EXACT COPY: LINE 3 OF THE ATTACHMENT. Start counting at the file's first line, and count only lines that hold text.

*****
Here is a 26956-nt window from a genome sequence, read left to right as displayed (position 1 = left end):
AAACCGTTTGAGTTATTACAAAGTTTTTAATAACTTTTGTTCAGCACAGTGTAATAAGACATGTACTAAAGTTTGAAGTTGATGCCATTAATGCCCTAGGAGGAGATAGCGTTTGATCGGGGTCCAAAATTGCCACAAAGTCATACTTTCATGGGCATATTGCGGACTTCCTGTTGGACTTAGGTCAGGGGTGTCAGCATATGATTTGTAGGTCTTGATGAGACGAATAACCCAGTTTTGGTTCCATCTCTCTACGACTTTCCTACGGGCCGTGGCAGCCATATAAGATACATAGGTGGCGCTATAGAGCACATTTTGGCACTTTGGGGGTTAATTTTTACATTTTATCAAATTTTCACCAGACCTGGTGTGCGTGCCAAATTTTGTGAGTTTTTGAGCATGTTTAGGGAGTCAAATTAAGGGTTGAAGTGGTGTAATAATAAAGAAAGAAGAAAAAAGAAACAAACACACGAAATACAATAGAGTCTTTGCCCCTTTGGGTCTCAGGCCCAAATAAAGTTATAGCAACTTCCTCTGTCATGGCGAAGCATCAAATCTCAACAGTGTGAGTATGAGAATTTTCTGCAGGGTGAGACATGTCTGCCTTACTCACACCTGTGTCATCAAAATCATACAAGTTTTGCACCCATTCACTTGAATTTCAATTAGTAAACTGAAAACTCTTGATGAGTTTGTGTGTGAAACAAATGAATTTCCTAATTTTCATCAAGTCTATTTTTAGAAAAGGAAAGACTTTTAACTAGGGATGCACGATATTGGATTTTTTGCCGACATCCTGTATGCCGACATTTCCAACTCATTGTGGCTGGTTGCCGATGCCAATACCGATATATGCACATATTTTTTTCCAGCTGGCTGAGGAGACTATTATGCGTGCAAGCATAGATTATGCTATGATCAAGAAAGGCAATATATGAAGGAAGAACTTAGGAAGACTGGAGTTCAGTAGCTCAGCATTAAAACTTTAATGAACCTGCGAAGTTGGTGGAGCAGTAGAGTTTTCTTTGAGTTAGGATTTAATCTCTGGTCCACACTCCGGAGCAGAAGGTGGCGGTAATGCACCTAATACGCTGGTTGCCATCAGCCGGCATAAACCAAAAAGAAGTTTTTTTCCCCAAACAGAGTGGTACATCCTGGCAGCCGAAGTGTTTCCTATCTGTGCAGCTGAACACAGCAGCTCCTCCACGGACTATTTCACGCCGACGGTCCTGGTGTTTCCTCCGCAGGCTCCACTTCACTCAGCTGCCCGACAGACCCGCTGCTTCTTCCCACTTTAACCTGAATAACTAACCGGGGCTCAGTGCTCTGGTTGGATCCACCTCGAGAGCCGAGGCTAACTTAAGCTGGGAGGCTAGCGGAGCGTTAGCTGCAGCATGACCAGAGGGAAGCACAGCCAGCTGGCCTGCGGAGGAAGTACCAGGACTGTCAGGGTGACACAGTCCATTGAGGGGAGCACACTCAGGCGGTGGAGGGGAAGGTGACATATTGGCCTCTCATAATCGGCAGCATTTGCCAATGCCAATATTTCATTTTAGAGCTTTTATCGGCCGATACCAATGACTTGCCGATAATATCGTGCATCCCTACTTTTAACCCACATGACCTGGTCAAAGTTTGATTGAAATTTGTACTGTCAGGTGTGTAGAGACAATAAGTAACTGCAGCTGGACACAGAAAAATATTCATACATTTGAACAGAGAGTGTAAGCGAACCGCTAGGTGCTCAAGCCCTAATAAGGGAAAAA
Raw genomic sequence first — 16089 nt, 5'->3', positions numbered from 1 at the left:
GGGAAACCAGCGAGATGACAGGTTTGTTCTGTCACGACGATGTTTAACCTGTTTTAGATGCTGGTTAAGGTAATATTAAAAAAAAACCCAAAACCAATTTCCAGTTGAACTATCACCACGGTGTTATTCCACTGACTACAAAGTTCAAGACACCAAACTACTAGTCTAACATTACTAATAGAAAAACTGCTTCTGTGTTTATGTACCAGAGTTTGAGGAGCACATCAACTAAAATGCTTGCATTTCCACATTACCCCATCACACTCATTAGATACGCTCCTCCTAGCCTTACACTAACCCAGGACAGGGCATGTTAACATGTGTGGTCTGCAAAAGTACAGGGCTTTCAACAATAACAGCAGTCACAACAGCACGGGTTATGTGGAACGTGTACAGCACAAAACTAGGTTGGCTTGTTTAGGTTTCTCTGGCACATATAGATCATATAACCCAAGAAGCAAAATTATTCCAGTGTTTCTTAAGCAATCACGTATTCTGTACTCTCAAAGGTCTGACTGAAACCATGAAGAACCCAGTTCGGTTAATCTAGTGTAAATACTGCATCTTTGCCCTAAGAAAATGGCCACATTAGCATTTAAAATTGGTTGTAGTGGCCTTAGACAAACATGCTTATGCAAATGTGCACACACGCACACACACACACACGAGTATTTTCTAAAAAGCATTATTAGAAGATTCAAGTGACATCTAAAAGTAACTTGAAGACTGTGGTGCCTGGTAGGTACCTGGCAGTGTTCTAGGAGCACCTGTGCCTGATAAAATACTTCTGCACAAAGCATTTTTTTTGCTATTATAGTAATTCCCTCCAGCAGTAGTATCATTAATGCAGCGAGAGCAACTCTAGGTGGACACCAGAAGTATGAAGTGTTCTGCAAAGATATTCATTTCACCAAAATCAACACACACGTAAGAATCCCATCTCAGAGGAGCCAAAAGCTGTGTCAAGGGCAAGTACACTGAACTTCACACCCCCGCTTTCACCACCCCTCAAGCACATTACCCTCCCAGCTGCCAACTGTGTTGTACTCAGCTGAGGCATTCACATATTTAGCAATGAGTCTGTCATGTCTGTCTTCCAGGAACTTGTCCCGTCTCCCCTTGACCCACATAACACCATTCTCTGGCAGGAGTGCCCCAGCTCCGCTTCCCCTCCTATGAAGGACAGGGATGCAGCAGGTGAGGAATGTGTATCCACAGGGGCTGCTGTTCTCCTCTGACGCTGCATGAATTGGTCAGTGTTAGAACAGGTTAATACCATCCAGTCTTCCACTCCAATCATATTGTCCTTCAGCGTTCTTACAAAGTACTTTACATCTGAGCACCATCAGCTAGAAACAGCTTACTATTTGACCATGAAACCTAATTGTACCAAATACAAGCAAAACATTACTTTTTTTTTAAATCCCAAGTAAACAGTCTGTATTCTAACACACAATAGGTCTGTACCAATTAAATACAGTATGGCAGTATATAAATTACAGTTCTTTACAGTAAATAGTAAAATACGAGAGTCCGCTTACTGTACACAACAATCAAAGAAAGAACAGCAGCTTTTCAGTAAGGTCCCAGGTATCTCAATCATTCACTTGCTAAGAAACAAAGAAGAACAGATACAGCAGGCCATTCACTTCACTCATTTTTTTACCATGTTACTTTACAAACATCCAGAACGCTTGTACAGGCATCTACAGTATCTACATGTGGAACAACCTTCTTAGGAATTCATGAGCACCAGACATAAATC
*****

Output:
Raw genomic sequence first — 16089 nt, 5'->3', positions numbered from 1 at the left: